The same Pew study referenced earlier also found that after learning about 988, two in five respondents expressed worry that law enforcement would be sent, they would be forced to go to the hospital and that they would be charged for a service they couldn’t afford to pay. One in four worried they would end up in jail. Many of those concerns increased for people with mental health problems or for LGBTQ+ respondents.
It’s a problem both crisis 988 systems are looking to address across the country. Roberts said for her, building trust among communities that might be hesitant to call is a top priority. Part of that is educating callers about when a call might require operators to work with police.
“That’s really important for our communities of color to understand: when would a call would be handed off to 911?” Roberts said. “Which is a very rare circumstance, but there are some pieces around risk of harm. I know that we do have communities who are concerned about their interactions with law enforcement.”
That education is an ongoing process. Roberts said the department is working with groups like The Urban League out of Seattle, which represent communities of color.
At a national level, Roberts said, less than 2% of calls require activating the 911 system. When they do, it is because a caller is assessed to be an imminent risk to themself or others and the risk cannot be reduced during the lifeline call.
In those cases, the crisis counselor shares information with 911 that is crucial to saving the caller’s life.
In Idaho, the state estimates less than 1% of calls involve some kind of police response, Flinn said, and in 85% or more of calls, staff are able to provide callers the support they need without additional intervention.
Some additional services call centers may refer out for include follow-up appointments with mobile response teams, resources for behavioral health treatment, food banks, sexual assault resources and emergency shelter.
Part of the way states are working to reduce reliance on law enforcement is through those mobile response teams, which are staffed by behavioral health specialists.
In Idaho, the Department of Behavioral Health has mobile response teams in Regions 1, 3, 4, 5 and 7. Those teams operate Monday through Friday, 8 a.m. to 5 p.m. Region 4’s mobile response teams operate every day from 8 a.m. to midnight.
In Washington, there are 56 providers who operate mobile crisis teams of varying sizes and availability, Roberts said.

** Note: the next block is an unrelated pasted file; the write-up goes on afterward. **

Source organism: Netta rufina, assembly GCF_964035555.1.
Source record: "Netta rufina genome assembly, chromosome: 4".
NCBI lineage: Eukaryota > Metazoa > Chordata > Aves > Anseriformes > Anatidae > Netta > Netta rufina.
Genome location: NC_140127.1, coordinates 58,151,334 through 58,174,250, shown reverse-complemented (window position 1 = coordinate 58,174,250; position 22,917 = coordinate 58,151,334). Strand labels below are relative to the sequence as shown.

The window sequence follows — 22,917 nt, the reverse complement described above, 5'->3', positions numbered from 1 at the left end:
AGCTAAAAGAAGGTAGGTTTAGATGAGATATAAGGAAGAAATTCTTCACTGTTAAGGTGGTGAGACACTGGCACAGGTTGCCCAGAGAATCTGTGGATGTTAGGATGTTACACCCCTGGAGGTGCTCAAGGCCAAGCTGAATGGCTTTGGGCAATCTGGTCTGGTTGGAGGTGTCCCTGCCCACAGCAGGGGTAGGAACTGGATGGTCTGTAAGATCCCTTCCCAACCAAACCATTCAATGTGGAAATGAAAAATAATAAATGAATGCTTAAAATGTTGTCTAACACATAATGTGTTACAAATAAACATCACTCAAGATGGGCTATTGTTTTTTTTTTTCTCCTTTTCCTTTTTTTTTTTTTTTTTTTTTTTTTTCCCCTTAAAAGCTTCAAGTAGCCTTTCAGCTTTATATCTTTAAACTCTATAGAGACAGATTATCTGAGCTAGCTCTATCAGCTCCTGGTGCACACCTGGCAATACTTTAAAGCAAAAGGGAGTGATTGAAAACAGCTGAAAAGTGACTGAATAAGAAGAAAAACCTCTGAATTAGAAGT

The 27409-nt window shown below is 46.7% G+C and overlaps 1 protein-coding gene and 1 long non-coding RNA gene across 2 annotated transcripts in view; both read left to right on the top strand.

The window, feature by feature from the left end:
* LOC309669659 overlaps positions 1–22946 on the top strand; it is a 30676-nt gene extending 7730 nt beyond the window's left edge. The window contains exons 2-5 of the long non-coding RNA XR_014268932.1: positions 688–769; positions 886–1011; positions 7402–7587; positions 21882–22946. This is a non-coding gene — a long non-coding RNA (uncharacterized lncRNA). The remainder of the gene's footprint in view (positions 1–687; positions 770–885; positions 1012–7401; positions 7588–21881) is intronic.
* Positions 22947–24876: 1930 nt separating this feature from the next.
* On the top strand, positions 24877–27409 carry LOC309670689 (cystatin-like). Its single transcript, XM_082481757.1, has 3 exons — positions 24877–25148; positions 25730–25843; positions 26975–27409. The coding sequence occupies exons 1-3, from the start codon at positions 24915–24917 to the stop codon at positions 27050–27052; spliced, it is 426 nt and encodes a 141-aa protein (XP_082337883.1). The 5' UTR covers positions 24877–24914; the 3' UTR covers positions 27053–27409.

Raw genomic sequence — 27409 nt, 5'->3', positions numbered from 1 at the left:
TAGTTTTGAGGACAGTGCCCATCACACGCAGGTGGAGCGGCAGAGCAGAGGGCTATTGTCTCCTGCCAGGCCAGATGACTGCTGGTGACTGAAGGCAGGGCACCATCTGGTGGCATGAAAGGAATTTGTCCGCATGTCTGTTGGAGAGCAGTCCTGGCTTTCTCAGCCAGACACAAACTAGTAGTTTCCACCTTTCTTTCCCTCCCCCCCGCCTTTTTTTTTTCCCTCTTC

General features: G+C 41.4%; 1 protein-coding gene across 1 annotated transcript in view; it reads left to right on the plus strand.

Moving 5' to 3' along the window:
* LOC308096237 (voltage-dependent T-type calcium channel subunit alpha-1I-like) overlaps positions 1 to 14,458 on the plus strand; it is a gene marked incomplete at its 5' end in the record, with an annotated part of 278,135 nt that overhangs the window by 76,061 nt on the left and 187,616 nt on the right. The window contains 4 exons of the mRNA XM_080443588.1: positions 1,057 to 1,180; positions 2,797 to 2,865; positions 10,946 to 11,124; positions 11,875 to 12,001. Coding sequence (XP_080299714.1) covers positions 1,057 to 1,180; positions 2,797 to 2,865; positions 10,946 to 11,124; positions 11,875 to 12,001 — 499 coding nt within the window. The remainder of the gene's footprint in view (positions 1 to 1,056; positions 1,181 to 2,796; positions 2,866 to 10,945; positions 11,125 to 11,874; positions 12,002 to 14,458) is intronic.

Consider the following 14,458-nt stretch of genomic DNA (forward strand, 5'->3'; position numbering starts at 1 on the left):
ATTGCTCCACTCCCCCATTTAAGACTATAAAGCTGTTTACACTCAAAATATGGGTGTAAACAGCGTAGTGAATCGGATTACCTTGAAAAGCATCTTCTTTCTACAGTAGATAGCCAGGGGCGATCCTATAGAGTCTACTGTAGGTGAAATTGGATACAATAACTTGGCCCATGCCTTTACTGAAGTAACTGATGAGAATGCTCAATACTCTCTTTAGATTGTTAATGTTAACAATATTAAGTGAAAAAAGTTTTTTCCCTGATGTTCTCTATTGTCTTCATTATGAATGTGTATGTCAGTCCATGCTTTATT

Those teams are funded by the Health Care Authority, a sister organization to DOH. House Bill 1134, which passed this year, expands funding for mobile teams to allow for enhanced payments for rapid response for mobile teams.
“There is at least one adult and one child team in each of their behavioral health regions that provides 24/7 coverage,” she said.
Another challenge for 988 call centers is that callers are currently routed based on their phone’s area code. That means callers may need to be rerouted if they no longer live in the same state as when they got their phone.
“A lot of people don’t change their phone numbers,” Flinn said. “No one does that anymore. And so it’s an imperfect system.”
Call centers also face ongoing challenges staffing 988 operators. The Idaho crisis and suicide hotline has roughly 50 employees, Flinn said, most of which respond to calls and texts. Washington call centers currently have around 130 staffed positions, Roberts said.
“There are some vacancies,” Roberts said. “There’s not vacancies that are impacting the ability to serve. But I think everybody’s worried. The whole behavioral health system needs a stronger continuous workforce.”
A final hurdle, as 988 enters its second year, is connecting the often-fragmented systems that are engaged for crisis calls.
In Washington, some data, such as information on mobile response deployment, is difficult to track because different agencies have inconsistent data collection methods.
“Our three call centers are all collecting data in a different way. Health Care Authority, for their teams, collects the data in a different way,” Roberts said.
Standardizing some of those practices would also improve the experience for callers, she said.